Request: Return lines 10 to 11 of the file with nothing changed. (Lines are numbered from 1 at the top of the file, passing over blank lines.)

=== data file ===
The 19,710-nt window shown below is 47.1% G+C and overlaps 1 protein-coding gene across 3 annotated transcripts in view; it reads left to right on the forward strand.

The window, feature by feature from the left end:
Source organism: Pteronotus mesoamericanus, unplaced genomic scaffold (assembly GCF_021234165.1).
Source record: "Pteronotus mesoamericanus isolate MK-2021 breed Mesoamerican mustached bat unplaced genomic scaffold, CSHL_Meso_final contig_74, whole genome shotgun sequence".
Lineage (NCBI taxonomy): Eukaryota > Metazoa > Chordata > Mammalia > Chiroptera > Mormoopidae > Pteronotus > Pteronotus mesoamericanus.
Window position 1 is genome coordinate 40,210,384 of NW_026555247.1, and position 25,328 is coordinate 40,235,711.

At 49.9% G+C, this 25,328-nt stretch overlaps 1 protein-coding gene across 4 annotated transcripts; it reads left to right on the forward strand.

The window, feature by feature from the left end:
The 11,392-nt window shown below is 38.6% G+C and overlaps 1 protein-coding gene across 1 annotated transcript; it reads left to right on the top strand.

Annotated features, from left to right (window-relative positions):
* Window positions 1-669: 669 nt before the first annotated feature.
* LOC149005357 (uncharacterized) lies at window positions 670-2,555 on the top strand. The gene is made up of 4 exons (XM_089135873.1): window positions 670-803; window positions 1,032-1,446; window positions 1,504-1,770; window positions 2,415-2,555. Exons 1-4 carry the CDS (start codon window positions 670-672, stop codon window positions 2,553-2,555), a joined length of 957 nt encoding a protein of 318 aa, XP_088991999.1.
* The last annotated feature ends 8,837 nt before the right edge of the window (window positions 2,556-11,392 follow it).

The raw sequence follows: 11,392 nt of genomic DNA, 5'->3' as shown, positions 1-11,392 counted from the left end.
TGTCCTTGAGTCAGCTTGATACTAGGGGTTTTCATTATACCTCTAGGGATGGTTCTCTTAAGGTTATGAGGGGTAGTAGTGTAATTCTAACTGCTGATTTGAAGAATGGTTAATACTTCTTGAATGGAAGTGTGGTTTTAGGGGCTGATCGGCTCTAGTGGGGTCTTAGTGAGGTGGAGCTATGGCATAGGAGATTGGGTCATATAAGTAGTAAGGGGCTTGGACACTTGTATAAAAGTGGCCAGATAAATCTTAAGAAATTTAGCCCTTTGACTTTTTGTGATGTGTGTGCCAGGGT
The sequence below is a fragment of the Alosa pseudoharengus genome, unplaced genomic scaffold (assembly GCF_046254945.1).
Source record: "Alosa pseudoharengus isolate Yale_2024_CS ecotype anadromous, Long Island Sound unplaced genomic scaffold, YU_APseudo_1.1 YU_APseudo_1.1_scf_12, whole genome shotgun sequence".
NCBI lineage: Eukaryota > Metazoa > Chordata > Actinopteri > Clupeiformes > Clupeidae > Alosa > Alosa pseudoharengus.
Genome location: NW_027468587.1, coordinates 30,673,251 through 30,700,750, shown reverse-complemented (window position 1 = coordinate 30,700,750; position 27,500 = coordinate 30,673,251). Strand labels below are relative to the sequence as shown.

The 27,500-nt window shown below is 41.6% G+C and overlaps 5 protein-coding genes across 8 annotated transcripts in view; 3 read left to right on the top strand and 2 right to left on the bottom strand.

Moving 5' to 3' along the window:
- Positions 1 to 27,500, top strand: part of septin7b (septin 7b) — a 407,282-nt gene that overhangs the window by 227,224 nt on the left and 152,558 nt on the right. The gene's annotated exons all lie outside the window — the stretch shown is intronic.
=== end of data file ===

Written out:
Annotated features, from left to right (window-relative positions):
* Window positions 1-669: 669 nt before the first annotated feature.